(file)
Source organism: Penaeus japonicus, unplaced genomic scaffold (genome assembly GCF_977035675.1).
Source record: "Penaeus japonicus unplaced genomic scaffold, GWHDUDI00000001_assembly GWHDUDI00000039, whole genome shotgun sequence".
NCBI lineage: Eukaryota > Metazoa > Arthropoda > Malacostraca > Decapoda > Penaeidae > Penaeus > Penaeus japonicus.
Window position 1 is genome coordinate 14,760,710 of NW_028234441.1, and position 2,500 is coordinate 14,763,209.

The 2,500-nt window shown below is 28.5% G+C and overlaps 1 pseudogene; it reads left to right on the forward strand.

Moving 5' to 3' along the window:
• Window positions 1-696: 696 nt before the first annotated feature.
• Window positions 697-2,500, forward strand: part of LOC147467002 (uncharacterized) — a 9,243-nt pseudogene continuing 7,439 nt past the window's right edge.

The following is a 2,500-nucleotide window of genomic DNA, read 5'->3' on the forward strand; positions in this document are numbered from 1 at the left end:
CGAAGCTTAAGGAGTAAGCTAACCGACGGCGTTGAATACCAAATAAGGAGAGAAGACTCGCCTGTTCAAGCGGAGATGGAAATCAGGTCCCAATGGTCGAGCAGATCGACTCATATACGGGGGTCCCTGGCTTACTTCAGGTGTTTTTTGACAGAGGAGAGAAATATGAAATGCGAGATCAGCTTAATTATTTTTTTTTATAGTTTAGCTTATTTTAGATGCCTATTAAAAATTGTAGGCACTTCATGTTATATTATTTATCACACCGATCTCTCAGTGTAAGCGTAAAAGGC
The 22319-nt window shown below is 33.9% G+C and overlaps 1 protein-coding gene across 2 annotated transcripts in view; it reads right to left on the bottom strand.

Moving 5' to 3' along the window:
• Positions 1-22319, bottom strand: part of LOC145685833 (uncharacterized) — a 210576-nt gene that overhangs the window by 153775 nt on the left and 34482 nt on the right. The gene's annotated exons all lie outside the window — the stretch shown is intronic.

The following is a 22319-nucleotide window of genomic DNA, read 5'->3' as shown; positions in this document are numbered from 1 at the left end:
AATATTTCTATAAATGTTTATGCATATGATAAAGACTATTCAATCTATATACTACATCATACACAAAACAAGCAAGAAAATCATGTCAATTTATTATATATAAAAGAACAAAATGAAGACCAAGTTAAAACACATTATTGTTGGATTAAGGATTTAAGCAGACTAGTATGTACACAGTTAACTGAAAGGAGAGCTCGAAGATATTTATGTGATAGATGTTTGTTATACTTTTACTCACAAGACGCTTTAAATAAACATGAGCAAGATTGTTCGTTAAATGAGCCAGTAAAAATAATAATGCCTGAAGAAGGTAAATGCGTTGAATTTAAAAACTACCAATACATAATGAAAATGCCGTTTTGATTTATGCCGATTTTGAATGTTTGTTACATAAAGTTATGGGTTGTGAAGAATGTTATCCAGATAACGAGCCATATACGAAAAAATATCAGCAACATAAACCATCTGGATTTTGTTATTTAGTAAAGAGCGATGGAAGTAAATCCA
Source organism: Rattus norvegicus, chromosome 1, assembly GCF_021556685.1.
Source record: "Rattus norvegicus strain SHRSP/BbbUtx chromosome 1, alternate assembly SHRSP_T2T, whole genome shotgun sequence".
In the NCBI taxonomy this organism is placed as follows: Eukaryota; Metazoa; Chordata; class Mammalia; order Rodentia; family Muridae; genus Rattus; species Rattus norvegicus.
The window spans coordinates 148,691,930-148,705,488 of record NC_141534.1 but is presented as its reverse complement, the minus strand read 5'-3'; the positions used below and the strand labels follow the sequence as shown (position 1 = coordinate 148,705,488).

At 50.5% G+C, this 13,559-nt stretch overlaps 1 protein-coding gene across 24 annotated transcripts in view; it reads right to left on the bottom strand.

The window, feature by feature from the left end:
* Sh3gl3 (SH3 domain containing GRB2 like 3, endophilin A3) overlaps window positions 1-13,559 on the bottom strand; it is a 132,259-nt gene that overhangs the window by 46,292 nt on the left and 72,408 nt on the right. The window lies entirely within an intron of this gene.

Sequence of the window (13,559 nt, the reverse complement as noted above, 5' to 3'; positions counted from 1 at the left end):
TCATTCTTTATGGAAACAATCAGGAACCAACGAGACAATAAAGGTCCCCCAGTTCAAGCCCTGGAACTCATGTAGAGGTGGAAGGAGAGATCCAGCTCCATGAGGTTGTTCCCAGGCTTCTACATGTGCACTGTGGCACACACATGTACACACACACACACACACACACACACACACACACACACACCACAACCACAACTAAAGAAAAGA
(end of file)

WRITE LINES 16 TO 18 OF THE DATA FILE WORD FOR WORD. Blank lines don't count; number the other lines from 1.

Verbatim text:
Source organism: Rattus norvegicus, chromosome 1, assembly GCF_021556685.1.
Source record: "Rattus norvegicus strain SHRSP/BbbUtx chromosome 1, alternate assembly SHRSP_T2T, whole genome shotgun sequence".
In the NCBI taxonomy this organism is placed as follows: Eukaryota; Metazoa; Chordata; class Mammalia; order Rodentia; family Muridae; genus Rattus; species Rattus norvegicus.